The French Minister of Health Agnès Buzyn confirmed Friday local time three cases of coronavirus infection in France, one in the southern city of Bordeaux and two in Paris. They are the first confirmed cases in Europe.
The Bordeaux patient, aged 48 and of Chinese origin, returned from China after spending time in Wuhan, and is currently quarantined in Bordeaux, French news outlet Le Figaro reported (link in French), quoting Buzyn.
Of the two Parisian cases, one had travelled to China, while the other is the individual’s “close relative,” the report said.
“There are likely other cases in Europe,” Buzyn said Friday, according to the report. On Tuesday, the health minister had said that the risk of the nCoV-2019 virus arriving in France was low, but not “out of the question.” At the time, two other suspected cases in France were confirmed to be negative.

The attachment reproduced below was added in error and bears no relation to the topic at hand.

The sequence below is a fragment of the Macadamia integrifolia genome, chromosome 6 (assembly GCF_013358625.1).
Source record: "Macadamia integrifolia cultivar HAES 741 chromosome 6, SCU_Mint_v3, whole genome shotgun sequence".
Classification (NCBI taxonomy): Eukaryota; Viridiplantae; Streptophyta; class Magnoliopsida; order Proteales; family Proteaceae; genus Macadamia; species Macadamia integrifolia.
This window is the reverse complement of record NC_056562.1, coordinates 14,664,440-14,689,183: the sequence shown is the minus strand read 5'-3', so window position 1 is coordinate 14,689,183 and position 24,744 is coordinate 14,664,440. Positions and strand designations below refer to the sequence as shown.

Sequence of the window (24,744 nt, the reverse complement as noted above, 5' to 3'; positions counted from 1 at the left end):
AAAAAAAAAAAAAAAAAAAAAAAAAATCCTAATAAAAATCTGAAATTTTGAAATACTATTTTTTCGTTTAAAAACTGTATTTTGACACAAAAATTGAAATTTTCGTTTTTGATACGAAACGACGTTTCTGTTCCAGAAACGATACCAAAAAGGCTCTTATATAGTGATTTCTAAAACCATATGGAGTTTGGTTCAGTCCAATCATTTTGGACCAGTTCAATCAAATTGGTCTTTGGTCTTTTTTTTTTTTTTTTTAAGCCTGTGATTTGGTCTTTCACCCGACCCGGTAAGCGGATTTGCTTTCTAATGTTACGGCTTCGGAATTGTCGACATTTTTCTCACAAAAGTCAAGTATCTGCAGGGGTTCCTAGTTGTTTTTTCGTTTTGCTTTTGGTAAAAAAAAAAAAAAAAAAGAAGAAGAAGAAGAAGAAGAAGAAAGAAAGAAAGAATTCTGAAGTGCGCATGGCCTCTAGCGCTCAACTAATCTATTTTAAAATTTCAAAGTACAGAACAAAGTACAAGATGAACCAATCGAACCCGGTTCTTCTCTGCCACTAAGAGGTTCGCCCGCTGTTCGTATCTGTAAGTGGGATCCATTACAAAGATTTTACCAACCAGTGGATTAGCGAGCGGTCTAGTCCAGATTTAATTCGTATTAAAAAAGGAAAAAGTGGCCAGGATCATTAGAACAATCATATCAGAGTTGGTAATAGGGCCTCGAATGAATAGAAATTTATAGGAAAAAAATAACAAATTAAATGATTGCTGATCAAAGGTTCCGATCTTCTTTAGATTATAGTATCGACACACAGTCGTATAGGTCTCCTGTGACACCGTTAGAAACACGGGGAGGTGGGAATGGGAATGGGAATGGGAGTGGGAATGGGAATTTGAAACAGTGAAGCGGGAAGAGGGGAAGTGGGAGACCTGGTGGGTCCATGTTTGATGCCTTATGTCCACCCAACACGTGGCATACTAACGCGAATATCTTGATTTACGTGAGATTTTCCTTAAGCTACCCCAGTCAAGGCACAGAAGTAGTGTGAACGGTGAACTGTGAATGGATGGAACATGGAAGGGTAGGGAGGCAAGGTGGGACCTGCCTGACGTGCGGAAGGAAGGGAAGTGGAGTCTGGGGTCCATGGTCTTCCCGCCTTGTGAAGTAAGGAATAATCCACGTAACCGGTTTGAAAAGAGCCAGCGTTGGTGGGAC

The incubation period of the coronavirus is around seven days, but can range from two to 12 days, the minister said Friday, according to the report.
In a statement (link in French) posted Friday, France’s Ministry for Europe and Foreign Affairs recommended travelers postpone trips to the province of Hubei, also citing travel bans in the region.
The Nepali health department confirmed Saturday that a 32-year-old Nepali student that returned from Wuhan has been diagnosed with the virus, becoming the first case reported in South Asia.
Local medical professionals say the patient has already recovered and has been discharged, but those with whom the person had come into contact with are under observation.
On Saturday, Global Affairs Canada advised the public to “avoid all non-essential travel,” to the province of Hubei, including the cities of Wuhan, Huanggang and Ezhou, “due to the imposition of heavy travel restrictions in order to limit the spread of a novel coronavirus.” The advisory is the second-highest of four possible warning levels it may issue.
Canadian Minister of Health Patty Hajdu told Canadian media Thursday that “five or six” people in the country are under observation for potential infection. The individuals include people in Vancouver and Quebec. One suspected person has already been cleared of having the virus.